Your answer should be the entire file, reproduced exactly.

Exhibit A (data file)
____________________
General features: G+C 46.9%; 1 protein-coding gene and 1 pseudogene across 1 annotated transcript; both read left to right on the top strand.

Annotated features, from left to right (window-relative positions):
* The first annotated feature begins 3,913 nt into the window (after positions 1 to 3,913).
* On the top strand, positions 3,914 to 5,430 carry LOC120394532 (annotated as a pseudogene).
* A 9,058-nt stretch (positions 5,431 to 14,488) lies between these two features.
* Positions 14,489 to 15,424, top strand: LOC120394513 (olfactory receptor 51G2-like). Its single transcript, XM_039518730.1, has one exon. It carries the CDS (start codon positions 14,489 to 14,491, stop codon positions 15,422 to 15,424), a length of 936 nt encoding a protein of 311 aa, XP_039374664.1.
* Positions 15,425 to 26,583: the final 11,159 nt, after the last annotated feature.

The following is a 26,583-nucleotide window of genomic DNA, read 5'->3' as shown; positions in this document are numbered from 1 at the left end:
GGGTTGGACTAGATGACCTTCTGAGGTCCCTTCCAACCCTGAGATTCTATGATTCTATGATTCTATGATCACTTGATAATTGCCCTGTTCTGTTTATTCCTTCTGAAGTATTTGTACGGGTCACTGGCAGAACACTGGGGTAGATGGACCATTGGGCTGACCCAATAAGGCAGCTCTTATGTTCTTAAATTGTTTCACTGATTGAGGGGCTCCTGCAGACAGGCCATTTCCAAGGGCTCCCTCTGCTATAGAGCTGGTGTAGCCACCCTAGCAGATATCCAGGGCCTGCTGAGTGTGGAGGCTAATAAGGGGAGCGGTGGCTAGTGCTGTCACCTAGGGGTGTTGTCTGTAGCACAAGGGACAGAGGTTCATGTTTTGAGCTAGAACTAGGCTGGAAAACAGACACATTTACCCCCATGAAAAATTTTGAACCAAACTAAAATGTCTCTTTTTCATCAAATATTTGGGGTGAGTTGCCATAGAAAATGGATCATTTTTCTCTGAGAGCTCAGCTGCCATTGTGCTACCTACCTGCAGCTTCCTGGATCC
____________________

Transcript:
General features: G+C 46.9%; 1 protein-coding gene and 1 pseudogene across 1 annotated transcript; both read left to right on the top strand.

Annotated features, from left to right (window-relative positions):
* The first annotated feature begins 3,913 nt into the window (after positions 1 to 3,913).
* On the top strand, positions 3,914 to 5,430 carry LOC120394532 (annotated as a pseudogene).
* A 9,058-nt stretch (positions 5,431 to 14,488) lies between these two features.
* Positions 14,489 to 15,424, top strand: LOC120394513 (olfactory receptor 51G2-like). Its single transcript, XM_039518730.1, has one exon. It carries the CDS (start codon positions 14,489 to 14,491, stop codon positions 15,422 to 15,424), a length of 936 nt encoding a protein of 311 aa, XP_039374664.1.
* Positions 15,425 to 26,583: the final 11,159 nt, after the last annotated feature.

The following is a 26,583-nucleotide window of genomic DNA, read 5'->3' as shown; positions in this document are numbered from 1 at the left end:
GGGTTGGACTAGATGACCTTCTGAGGTCCCTTCCAACCCTGAGATTCTATGATTCTATGATTCTATGATCACTTGATAATTGCCCTGTTCTGTTTATTCCTTCTGAAGTATTTGTACGGGTCACTGGCAGAACACTGGGGTAGATGGACCATTGGGCTGACCCAATAAGGCAGCTCTTATGTTCTTAAATTGTTTCACTGATTGAGGGGCTCCTGCAGACAGGCCATTTCCAAGGGCTCCCTCTGCTATAGAGCTGGTGTAGCCACCCTAGCAGATATCCAGGGCCTGCTGAGTGTGGAGGCTAATAAGGGGAGCGGTGGCTAGTGCTGTCACCTAGGGGTGTTGTCTGTAGCACAAGGGACAGAGGTTCATGTTTTGAGCTAGAACTAGGCTGGAAAACAGACACATTTACCCCCATGAAAAATTTTGAACCAAACTAAAATGTCTCTTTTTCATCAAATATTTGGGGTGAGTTGCCATAGAAAATGGATCATTTTTCTCTGAGAGCTCAGCTGCCATTGTGCTACCTACCTGCAGCTTCCTGGATCC